Cramping, Race Aftermath, and Lessons
Right after crossing the finish line, the volunteers wrap you in a plastic race blanket, place a finishers medal around your neck, and hand you a large drink and box of recovery food. I kept walking and made it to the meeting spot where I would wait for my family to show up. While waiting for them I made the mistake of not moving enough and my legs began to cramp up. The cramps were bad enough that I had to sit and lay down.
Christie and the girls showed up shortly after and were concerned, but I told them I would be okay…just needing a few minutes to try and get my legs in walking shape. One of the race volunteers came over to me and asked if I wanted to be put in a wheel chair and taken to a massage. There was no way I was going to let that happen, especially since a post-race leg massage was $20 (it is Disney after all). After 15 minutes I was well enough to stand up and walk to our bus which was waiting to take us back to our hotel room.
So what did I learn from this race?
First of all I do not think I trained well enough. While I was in good shape, I was not fully focused on running and was also doing some fairly significant weight training at the time. I was foolish to think I could beat my previous time of 4:01:20 without fully dedicating myself to marathon training and that alone.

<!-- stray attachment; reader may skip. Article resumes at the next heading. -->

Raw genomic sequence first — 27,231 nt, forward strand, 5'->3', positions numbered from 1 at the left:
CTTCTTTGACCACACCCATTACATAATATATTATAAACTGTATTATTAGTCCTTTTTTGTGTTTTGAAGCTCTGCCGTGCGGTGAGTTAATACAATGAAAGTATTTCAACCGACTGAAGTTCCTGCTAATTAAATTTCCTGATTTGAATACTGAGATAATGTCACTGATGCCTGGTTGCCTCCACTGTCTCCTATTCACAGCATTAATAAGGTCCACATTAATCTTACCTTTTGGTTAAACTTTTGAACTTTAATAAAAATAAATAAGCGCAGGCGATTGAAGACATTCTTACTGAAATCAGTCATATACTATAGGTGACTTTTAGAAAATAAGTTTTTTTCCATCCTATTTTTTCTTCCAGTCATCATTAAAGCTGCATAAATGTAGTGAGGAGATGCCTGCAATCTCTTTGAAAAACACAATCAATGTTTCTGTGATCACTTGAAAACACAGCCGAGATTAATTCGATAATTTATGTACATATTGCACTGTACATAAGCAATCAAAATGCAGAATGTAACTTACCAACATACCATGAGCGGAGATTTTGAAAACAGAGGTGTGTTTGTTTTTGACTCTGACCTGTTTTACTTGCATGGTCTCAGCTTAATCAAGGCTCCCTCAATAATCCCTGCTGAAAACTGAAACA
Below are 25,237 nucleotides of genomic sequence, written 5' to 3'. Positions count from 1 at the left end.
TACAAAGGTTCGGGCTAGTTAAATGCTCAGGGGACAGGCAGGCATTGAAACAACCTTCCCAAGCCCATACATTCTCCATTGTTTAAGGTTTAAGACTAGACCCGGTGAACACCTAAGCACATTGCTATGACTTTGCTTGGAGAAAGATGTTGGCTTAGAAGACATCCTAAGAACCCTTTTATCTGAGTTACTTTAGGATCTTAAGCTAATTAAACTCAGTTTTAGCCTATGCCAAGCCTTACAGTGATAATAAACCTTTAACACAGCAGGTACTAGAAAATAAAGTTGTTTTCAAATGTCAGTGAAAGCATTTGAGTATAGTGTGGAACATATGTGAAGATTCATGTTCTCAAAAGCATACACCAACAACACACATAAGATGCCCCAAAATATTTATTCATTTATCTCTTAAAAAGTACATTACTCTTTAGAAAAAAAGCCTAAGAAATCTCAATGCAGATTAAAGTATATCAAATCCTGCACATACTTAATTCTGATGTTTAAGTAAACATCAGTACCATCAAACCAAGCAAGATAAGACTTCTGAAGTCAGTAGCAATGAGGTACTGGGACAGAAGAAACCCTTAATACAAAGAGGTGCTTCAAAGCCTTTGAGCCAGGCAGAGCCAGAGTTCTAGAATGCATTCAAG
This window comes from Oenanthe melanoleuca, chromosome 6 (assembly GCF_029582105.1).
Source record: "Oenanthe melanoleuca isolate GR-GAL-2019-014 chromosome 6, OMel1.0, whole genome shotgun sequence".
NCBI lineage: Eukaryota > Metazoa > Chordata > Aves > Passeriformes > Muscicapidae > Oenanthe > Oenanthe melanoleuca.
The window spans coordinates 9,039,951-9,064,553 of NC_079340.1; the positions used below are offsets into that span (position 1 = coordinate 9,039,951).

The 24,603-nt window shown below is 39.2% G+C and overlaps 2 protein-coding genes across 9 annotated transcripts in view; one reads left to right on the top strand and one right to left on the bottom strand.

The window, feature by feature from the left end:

Second, the cold weather and brutal temps did not help my race time. No matter where I go for my next marathon, I will always bring warm winter clothes just in case…perhaps even during the summer months as I never want to feel that cold again (ha!).
Finally I think the Disney marathon is meant to be enjoyed and not for setting a PR. Not to say it cannot be done, but I was so focused on trying to beat my time that I ignored a lot of the fun that is meant to be had on the race such as stopping to get photos with characters and taking in all of the sights.
The next time I do the Disney World Marathon, and there will be a next time (I plan on running the Dopey Challenge in January 2019 consisting of the 5K, 10K, Half-Marathon and Marathon), I plan to take it easy and really enjoy the marathon for the family fun experience that it is.
Photos from Race Day
This race is part of Aaron’s 50 Marathons in 50 States Challenge:
Click on a state to see a recap of that marathon.